As I started the route, I remembered thinking, “yeah this is such a weird start, but totally doable. I can do this.” I was about 10 feet up and about two moves before I could clip in. Just as I was making my next move with my right hand, my left hand slipped and I was thrown off balance. Within a split second, I fell and Ingria caught the tail end of me as my head hit the ground – don’t worry, I had my helmet on. Even within that split second of falling, I remembered thinking “Oh shit, I’m actually falling! I need to land on my feet and roll onto my spine.” Because I injured my right leg before, I subconsciously put all my weight on my left leg and my left ankle took all the weight. Once I fell, I immediately sat up (which was probably not the best thing to do), checked my head and my spine, and was relieved that I felt fine and conscious. But then I looked at my feet and there it was, my left ankle turned completely inward. I immediately knew this was bad and although I didn’t want to call 911, we had to.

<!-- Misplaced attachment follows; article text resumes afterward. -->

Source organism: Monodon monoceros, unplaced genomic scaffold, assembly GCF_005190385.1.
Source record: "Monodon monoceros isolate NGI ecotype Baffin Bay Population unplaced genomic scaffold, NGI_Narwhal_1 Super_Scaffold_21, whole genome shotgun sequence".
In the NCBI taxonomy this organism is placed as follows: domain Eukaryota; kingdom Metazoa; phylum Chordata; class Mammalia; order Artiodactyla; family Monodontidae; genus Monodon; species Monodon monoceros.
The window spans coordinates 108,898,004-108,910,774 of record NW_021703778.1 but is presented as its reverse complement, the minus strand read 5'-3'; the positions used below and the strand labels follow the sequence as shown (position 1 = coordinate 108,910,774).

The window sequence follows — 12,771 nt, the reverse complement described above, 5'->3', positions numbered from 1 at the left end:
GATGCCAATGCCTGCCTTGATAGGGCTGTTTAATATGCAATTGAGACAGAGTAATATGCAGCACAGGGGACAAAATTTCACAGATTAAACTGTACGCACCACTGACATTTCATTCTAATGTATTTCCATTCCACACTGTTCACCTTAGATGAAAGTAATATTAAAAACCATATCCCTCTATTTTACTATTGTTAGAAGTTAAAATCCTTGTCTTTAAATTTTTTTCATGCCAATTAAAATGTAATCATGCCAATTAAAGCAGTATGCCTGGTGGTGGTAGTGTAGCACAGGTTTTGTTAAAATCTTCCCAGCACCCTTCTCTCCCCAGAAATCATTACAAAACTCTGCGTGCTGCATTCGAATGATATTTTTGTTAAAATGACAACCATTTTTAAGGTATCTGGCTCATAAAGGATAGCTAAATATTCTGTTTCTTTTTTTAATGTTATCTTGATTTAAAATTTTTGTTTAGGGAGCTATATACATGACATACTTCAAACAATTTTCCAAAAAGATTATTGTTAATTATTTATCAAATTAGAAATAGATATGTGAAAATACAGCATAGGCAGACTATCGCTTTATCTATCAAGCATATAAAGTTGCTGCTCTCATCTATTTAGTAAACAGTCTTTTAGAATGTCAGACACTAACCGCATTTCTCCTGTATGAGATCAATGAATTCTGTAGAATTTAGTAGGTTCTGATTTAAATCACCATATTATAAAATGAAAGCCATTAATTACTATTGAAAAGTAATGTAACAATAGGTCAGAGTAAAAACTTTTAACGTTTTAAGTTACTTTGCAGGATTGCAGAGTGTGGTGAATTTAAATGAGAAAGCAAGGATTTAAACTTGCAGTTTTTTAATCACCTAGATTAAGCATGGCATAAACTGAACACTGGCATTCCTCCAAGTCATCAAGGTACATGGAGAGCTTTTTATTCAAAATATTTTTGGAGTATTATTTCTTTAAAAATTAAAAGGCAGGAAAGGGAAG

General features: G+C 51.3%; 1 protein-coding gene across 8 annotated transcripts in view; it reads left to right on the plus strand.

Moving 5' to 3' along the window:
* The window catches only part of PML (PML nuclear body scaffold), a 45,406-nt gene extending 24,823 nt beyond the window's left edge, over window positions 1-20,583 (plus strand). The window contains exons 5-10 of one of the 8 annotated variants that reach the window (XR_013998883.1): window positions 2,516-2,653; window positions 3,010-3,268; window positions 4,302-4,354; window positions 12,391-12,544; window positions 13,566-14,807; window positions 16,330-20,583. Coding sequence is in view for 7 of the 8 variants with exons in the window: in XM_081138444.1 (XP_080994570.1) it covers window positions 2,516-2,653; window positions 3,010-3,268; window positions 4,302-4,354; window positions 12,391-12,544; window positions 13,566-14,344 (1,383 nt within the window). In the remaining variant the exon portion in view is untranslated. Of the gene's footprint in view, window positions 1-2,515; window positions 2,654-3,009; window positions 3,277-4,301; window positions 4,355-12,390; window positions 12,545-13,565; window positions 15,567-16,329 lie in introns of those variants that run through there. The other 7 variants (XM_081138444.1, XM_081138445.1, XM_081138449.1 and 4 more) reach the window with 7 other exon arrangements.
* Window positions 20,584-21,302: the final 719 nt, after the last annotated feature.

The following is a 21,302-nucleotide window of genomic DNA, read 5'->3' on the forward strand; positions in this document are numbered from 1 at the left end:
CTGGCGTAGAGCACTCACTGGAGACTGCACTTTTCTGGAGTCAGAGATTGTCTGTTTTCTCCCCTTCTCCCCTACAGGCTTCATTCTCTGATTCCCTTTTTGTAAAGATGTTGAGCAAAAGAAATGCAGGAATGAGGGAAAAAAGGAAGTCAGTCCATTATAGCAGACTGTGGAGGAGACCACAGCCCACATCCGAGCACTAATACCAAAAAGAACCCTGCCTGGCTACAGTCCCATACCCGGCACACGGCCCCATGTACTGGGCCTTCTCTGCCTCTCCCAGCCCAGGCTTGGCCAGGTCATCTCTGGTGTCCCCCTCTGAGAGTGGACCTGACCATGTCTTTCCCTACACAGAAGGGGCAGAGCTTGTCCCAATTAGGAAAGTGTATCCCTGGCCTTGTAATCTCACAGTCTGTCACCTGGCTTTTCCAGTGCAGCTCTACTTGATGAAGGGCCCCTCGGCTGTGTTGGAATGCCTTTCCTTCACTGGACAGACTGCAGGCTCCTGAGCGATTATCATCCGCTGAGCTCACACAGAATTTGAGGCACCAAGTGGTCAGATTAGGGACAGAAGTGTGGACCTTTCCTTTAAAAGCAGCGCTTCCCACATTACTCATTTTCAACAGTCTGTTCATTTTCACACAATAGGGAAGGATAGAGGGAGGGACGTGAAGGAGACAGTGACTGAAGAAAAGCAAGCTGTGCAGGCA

I was completely calm, likely from the shock and adrenaline. After Ingria called 911, she asked two climbers we saw earlier that day to help us out while we waited for search and rescue (SAR). The SAR team came out pretty quickly and it was just mayhem from thereon. There were so many people around me and I started to feel pain in my ankle as the adrenaline was wearing off. They injected morphine in me as they wrapped and splint my ankle. Eventually, I was put in a litter, basically a big basket, to carry me out. The trail to get down was terrible as there were lots of loose rock and dirt. It was in the litter where I started crying because I was scared and realized how severe this injury was -like damn, there goes my entire year of 2021. I also looked back like every 10 seconds to see if Ingria was with me because I needed comfort knowing I wasn’t in this alone.